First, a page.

Intelligence Court Upholds Executive Power To Engage In Warrantless Surveillance

January 15, 2009
FOR IMMEDIATE RELEASE
CONTACT: (212) 549-2666; media@aclu.org

NEW YORK – The American Civil Liberties Union today responded to an opinion released by a secret intelligence appeals court upholding the constitutionality of directives issued under the Protect America Act. The directives from the executive branch required a telecommunications company to assist the government in warrantless surveillance of its customers.

The opinion by the Foreign Intelligence Surveillance Court of Review is dated August 22, 2008, but was not made public until today.

The following can be attributed to Jameel Jaffer, Director of the ACLU National Security Project:

"The Court of Review was wrong to hold that the warrant requirement doesn't apply in foreign intelligence investigations. When the government monitors Americans' phone calls and emails, it should have to justify its actions to a court, and it should have to do so on a case-by-case basis. The government should not be able to nullify Fourth Amendment rights simply by invoking national security.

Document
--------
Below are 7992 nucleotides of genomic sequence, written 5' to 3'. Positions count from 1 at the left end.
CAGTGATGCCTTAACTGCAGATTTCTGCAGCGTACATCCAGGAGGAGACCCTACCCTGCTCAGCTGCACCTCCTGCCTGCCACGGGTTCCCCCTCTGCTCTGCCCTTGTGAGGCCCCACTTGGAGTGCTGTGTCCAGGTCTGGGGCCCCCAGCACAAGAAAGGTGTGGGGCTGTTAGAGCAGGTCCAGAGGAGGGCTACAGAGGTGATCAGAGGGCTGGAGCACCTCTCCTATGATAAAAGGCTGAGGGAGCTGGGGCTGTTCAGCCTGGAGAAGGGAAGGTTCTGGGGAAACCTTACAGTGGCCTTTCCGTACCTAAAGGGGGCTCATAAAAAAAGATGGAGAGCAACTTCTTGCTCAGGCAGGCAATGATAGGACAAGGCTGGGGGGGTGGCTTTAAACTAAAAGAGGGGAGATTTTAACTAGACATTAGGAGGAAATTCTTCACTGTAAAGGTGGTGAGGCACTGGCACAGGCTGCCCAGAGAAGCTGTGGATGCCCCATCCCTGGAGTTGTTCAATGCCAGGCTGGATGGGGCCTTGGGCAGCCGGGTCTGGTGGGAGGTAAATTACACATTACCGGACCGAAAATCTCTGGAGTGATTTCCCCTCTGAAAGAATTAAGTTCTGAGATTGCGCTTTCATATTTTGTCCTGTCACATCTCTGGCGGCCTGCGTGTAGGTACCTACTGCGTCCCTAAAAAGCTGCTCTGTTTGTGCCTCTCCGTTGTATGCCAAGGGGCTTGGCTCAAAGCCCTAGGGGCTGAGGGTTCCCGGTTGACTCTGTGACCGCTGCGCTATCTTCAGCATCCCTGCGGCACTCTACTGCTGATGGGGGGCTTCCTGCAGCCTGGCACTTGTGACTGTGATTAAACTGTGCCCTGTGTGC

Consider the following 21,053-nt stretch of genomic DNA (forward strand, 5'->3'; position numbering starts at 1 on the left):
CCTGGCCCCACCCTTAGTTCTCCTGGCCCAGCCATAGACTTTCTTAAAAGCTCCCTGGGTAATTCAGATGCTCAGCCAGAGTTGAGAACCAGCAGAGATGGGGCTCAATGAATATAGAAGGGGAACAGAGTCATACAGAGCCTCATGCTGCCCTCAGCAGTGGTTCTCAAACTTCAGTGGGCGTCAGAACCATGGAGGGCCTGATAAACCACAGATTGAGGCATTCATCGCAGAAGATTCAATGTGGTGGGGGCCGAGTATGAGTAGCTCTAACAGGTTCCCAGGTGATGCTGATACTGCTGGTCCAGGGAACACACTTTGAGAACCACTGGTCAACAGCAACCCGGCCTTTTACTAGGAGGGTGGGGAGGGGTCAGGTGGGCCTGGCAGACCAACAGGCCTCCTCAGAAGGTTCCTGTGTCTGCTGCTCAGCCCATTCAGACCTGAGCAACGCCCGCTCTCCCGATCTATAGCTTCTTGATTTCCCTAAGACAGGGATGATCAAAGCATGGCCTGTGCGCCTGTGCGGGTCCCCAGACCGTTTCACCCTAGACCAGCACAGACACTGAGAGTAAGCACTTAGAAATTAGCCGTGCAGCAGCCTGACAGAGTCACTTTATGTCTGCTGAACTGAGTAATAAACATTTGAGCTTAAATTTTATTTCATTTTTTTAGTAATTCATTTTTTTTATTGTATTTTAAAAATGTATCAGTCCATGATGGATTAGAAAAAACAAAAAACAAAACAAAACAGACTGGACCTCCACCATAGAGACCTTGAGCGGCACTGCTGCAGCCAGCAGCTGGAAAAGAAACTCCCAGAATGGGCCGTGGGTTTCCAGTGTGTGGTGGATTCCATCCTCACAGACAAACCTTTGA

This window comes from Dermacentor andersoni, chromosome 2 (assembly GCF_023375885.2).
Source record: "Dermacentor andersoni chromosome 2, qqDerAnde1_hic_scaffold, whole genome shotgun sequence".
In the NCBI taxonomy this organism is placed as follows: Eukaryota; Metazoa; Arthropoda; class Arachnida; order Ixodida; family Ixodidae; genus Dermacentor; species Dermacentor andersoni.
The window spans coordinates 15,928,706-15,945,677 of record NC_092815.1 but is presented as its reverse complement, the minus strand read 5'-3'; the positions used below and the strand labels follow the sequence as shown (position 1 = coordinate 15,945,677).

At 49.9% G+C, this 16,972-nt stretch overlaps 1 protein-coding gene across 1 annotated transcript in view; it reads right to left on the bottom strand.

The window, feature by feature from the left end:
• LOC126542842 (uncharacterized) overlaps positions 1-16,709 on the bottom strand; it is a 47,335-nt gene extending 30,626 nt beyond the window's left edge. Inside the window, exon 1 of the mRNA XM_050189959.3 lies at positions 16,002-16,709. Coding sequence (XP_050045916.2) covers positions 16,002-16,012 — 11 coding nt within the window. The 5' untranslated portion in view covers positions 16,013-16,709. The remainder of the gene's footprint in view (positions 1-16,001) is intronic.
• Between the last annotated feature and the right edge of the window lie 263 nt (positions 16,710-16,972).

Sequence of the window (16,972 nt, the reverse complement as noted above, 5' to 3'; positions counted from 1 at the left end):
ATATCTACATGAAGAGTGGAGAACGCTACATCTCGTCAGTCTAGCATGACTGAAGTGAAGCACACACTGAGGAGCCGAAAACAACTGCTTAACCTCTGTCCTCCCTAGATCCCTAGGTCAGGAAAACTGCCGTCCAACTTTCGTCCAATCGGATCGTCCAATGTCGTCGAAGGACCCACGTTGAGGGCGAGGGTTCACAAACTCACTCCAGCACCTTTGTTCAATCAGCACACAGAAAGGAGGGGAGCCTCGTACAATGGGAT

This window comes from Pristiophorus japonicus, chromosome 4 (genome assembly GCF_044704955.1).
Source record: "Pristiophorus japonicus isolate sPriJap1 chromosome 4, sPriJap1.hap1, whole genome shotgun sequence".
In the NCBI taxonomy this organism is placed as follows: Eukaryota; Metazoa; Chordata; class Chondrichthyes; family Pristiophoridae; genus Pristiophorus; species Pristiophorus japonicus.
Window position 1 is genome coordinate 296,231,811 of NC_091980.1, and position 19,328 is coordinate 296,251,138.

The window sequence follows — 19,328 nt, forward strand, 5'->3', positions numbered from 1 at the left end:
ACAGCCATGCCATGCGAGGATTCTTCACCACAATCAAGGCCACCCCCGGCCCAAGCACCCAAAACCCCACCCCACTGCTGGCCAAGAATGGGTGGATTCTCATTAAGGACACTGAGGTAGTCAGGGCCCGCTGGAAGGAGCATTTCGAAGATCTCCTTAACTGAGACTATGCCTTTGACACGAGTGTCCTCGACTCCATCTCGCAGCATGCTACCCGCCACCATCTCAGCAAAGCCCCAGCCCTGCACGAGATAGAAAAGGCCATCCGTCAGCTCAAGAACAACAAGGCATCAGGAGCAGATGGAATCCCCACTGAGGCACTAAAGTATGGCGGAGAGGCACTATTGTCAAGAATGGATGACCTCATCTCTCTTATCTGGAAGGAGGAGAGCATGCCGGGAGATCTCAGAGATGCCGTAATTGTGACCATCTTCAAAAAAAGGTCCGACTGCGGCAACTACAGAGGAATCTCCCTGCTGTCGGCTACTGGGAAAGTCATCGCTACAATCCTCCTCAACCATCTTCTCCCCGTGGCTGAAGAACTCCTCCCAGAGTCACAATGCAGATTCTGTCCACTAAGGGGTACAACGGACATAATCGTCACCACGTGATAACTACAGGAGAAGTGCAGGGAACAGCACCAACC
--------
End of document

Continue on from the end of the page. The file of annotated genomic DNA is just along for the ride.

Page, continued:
The Court of Review was correct, though, to find that probable cause is a key constitutional requirement. Notably, the FISA Amendments Act, which Congress enacted after the Protect America Act expired, lacks that and other constitutionally significant safeguards."

The newly released Court of Review opinion (dated August 22, 2008) is available here: www.fas.org/irp/agency/doj/fisa/fiscr082208.pdf

The January 12, 2009 order directing release of the opinion is posted here: www.fas.org/irp/agency/doj/fisa/fiscr011209.pdf

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